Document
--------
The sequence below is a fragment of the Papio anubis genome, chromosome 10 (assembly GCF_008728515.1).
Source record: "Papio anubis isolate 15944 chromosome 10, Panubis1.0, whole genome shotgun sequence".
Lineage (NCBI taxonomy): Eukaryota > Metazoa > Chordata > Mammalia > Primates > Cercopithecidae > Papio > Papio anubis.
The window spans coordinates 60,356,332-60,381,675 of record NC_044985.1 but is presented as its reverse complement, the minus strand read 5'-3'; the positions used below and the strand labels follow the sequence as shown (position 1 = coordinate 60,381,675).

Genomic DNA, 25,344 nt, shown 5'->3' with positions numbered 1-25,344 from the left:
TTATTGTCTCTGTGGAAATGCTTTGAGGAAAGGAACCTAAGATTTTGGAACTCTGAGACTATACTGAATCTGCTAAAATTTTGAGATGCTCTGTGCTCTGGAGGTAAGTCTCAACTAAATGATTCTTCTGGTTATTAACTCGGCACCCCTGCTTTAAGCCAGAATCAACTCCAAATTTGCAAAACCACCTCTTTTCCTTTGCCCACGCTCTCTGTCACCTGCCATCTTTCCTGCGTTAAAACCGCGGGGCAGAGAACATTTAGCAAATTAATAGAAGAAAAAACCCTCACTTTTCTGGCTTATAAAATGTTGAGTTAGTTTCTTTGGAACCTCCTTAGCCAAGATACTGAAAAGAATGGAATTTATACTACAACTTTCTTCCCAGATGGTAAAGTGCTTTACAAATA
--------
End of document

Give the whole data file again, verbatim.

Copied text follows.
The sequence below is a fragment of the Papio anubis genome, chromosome 10 (assembly GCF_008728515.1).
Source record: "Papio anubis isolate 15944 chromosome 10, Panubis1.0, whole genome shotgun sequence".
Lineage (NCBI taxonomy): Eukaryota > Metazoa > Chordata > Mammalia > Primates > Cercopithecidae > Papio > Papio anubis.
The window spans coordinates 60,356,332-60,381,675 of record NC_044985.1 but is presented as its reverse complement, the minus strand read 5'-3'; the positions used below and the strand labels follow the sequence as shown (position 1 = coordinate 60,381,675).

Genomic DNA, 25,344 nt, shown 5'->3' with positions numbered 1-25,344 from the left:
TTATTGTCTCTGTGGAAATGCTTTGAGGAAAGGAACCTAAGATTTTGGAACTCTGAGACTATACTGAATCTGCTAAAATTTTGAGATGCTCTGTGCTCTGGAGGTAAGTCTCAACTAAATGATTCTTCTGGTTATTAACTCGGCACCCCTGCTTTAAGCCAGAATCAACTCCAAATTTGCAAAACCACCTCTTTTCCTTTGCCCACGCTCTCTGTCACCTGCCATCTTTCCTGCGTTAAAACCGCGGGGCAGAGAACATTTAGCAAATTAATAGAAGAAAAAACCCTCACTTTTCTGGCTTATAAAATGTTGAGTTAGTTTCTTTGGAACCTCCTTAGCCAAGATACTGAAAAGAATGGAATTTATACTACAACTTTCTTCCCAGATGGTAAAGTGCTTTACAAATA